The blind balustrade, like the blind window, is an element of architecture that has an aesthetic rather than utilitarian function. Instead of forming the protective edge of a balcony or of a change of level, blind balustrades are applied to the wall surface to add ornamentation to the façade or to keep uniformity with real balconies or balustrated windows.
The balustrade with classical balusters, the small bulbous vase-shaped pillar supports, first appeared in Italian Renaissance architecture, as did the “blind” variant. Both variants remained popular in many architectural styles throughout the centuries. The shape of the pillars themselves changed according to the architectural style in which they were used.
In Lviv, blind balustrades are very popular in Historicism (neo-Baroque, neo-Renaissance, neo-Gothic), and are also found in Baroque-inspired Secession as well as neo-Classicism/Art Deco.
They are ubiquitous in cities around the world. Once you first notice them, you start seeing them everywhere (the frequency illusion). Indeed, in the historic center of Lviv itself it seems as if every other building features it.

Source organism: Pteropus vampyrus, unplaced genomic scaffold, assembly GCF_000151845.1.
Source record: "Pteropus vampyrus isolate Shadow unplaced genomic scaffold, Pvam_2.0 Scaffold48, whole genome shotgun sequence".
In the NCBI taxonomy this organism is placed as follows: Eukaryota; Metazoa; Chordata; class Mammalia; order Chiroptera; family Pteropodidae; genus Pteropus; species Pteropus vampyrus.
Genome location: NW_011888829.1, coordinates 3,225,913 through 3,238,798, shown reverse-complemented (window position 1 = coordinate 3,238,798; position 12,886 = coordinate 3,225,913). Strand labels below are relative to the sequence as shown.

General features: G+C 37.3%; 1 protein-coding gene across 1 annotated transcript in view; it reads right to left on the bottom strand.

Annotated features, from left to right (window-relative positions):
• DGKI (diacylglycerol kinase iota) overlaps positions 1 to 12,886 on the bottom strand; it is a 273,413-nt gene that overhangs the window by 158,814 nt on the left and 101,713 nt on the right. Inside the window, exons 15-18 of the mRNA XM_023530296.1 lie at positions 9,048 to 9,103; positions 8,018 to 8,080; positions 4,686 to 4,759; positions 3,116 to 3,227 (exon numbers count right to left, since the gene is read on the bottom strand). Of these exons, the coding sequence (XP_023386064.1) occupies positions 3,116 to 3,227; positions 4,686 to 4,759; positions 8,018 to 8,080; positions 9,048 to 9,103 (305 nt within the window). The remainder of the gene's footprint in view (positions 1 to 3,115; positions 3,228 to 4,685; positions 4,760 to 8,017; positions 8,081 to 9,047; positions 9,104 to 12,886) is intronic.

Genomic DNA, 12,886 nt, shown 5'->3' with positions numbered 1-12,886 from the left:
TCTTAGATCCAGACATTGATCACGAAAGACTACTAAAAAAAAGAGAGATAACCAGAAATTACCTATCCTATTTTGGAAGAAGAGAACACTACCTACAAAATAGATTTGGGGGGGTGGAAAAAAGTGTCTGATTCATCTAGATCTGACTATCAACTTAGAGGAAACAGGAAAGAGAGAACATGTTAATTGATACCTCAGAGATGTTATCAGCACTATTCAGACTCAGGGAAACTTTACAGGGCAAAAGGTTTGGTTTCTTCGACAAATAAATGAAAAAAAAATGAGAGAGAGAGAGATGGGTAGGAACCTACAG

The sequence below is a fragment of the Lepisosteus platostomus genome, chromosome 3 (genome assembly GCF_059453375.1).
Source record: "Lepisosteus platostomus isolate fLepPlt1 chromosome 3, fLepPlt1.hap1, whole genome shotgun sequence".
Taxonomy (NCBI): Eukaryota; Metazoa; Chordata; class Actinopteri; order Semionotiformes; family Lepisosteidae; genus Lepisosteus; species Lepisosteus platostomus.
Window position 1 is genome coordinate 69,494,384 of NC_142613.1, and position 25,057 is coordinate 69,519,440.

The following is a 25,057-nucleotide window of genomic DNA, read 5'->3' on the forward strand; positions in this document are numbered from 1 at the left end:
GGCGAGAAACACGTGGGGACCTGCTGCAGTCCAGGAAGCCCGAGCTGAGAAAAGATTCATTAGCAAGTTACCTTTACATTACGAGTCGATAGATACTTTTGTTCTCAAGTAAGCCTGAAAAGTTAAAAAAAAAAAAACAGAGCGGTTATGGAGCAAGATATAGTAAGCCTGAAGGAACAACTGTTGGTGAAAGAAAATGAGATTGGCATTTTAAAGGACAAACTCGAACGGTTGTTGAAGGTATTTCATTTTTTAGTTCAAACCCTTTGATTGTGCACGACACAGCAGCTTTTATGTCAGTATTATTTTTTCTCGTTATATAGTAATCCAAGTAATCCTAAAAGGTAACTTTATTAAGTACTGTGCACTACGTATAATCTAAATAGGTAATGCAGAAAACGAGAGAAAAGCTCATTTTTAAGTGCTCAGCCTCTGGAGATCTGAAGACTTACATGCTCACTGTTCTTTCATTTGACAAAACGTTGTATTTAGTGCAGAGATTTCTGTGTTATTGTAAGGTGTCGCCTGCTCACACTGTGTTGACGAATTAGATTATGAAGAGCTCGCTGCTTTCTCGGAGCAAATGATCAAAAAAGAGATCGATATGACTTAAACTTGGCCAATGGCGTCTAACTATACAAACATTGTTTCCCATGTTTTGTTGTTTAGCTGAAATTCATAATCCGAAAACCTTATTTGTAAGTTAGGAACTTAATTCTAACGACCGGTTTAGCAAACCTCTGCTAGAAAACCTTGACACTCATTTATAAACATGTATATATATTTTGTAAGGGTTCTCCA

Vase-shaped balusters were used especially in Baroque and neo-Baroque architecture.
Neo-Classicism / Art Deco Variations
Sometimes the blind balustrade looks like a mini blind arcade — an arcade that is composed of a series of arches that has no actual openings, a common decorative feature on the facades of Romanesque and Gothic buildings.
Oval Carved Balusters
Another widespread style of Baroque balustrades found as blind balustrades. Found on Neo-Baroque and Neo-Classical buildings in Lviv.
By Areta Kovalska